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New project shines light on history of Hyde Abbey
2:00pm Thursday 31st October 2013 in News
A UNIQUE project is shedding light on the fate of a Winchester monastery destroyed by Henry VIII nearly 500 years ago.
At the same time it is showing that recycling is nothing new.
Re-uniting the Stones of Hyde Abbey reveals how the building material from the monastery, the burial place of King Alfred the Great, was reused in the following centuries.
David Spurling has tracked down salvaged rubble from the abbey in 30 houses in Hyde and four in Headbourne Worthy, just outside Winchester where he lives.
The exhibition at St Bartholomew’s church in Hyde was the centrepiece of the King Alfred Weekend which marks the 1,114th anniversary of the death of Alfred.
Around 300 people attended the launch event on Friday evening and the exhibition in the church on Saturday and Sunday. (OCT 26-27) One of the co-organisers, Edward Fennell from Hyde 900, said: “The project is reconnecting the residents of Hyde with their history. People are fascinated by it.”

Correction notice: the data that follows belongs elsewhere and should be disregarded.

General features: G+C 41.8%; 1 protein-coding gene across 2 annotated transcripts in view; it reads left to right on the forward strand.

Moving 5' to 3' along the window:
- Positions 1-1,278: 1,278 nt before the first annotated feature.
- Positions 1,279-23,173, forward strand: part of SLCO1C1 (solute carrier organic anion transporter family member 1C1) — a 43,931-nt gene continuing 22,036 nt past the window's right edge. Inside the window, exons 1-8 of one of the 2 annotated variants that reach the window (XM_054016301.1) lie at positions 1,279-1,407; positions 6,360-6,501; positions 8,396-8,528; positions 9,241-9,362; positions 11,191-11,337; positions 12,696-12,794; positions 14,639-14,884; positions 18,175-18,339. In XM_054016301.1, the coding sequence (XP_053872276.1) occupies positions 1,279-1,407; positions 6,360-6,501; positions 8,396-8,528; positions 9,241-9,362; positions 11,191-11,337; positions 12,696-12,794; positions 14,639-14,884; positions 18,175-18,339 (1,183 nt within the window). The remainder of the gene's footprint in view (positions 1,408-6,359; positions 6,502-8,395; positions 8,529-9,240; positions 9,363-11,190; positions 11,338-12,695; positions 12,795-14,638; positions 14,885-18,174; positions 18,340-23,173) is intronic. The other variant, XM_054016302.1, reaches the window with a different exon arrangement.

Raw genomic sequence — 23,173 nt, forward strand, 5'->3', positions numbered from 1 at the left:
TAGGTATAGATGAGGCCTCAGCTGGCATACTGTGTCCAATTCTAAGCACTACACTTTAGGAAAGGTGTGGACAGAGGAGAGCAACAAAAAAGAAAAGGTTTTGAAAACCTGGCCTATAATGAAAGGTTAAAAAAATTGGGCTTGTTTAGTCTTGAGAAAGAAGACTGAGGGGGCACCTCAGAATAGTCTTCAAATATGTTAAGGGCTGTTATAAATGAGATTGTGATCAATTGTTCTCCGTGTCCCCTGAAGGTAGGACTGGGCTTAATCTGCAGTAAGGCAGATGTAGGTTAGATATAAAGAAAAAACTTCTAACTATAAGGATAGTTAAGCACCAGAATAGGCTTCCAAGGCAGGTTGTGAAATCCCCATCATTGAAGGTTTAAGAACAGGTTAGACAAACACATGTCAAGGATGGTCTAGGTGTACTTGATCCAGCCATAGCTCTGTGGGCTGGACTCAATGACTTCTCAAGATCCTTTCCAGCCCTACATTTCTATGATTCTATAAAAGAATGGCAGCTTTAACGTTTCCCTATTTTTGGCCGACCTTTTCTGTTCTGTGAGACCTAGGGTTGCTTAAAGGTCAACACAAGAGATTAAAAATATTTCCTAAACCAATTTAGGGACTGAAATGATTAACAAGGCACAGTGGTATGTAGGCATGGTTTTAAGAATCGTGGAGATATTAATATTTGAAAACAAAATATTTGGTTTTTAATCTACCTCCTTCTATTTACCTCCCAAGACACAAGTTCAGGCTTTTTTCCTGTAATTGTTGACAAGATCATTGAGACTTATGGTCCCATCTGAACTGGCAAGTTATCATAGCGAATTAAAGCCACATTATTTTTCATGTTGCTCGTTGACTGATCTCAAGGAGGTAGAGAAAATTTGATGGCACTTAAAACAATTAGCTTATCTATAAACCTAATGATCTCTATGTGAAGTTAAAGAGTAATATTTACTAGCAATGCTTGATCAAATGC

He said the research was paying tribute the skills of the craftsmen who built the monastery that stood from 1100 to 1538.
Mr Spurling has pored over 16th and 17th century documents in the Hampshire Record Office chasing leads to see what happened to the stones.
He has worked closely with Ross Lovett the head mason at Winchester Cathedral to identify the pieces that have been found.
Mr Spurling is keen to hear from anyone who thinks they may have stones from the abbey built into their house. He can be contacted at firstname.lastname@example.org.
In the long-term, Hyde 900 wants to produce and extensive database of the stone’s destinations especially those with distinctive features.
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